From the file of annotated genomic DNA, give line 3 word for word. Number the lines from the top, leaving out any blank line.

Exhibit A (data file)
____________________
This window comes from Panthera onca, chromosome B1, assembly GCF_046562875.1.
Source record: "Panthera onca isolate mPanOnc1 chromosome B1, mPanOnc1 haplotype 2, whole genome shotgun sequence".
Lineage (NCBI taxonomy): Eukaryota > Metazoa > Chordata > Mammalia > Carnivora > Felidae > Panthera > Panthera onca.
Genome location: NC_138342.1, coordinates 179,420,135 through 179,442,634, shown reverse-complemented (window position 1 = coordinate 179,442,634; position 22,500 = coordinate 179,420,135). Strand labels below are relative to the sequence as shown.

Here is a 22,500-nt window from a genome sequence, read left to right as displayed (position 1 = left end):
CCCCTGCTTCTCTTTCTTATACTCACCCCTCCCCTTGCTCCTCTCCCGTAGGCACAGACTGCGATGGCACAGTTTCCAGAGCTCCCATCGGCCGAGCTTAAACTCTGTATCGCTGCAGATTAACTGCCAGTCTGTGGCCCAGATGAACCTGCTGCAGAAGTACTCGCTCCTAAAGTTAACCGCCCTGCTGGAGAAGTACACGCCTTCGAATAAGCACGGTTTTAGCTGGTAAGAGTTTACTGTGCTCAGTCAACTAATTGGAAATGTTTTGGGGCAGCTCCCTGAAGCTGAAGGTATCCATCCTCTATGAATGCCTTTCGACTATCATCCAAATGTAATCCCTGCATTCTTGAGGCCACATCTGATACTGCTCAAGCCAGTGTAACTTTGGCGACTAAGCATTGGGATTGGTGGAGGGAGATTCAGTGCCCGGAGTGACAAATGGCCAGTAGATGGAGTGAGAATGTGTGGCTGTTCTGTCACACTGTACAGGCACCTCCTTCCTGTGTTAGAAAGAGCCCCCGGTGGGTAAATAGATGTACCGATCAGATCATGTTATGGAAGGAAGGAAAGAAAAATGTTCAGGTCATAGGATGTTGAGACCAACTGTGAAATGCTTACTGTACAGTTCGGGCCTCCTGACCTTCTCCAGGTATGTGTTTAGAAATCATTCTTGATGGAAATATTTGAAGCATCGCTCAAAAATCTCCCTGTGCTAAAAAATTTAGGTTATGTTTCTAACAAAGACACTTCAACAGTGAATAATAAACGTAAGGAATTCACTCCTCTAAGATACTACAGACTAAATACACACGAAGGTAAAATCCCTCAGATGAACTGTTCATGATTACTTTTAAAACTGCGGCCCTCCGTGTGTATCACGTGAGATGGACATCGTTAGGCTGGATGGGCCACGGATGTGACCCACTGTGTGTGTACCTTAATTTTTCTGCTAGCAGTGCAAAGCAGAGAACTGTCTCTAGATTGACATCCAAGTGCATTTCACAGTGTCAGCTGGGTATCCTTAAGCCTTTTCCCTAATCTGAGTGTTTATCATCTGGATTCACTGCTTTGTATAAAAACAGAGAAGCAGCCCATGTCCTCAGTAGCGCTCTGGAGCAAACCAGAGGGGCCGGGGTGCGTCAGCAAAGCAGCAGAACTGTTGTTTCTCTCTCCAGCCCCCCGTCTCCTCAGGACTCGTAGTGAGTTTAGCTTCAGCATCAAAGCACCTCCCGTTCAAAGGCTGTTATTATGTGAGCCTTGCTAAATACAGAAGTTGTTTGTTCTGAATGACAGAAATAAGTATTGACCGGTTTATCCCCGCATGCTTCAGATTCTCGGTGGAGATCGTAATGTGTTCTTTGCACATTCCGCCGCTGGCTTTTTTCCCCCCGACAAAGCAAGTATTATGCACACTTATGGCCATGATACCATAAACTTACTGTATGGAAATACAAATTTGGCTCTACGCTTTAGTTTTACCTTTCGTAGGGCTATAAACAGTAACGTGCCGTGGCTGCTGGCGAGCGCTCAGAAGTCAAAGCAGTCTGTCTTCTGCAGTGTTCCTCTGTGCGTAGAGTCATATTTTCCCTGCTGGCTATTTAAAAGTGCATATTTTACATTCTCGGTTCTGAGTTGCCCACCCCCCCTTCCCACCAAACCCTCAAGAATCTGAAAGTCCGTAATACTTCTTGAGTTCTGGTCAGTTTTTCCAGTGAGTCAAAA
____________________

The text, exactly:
Lineage (NCBI taxonomy): Eukaryota > Metazoa > Chordata > Mammalia > Carnivora > Felidae > Panthera > Panthera onca.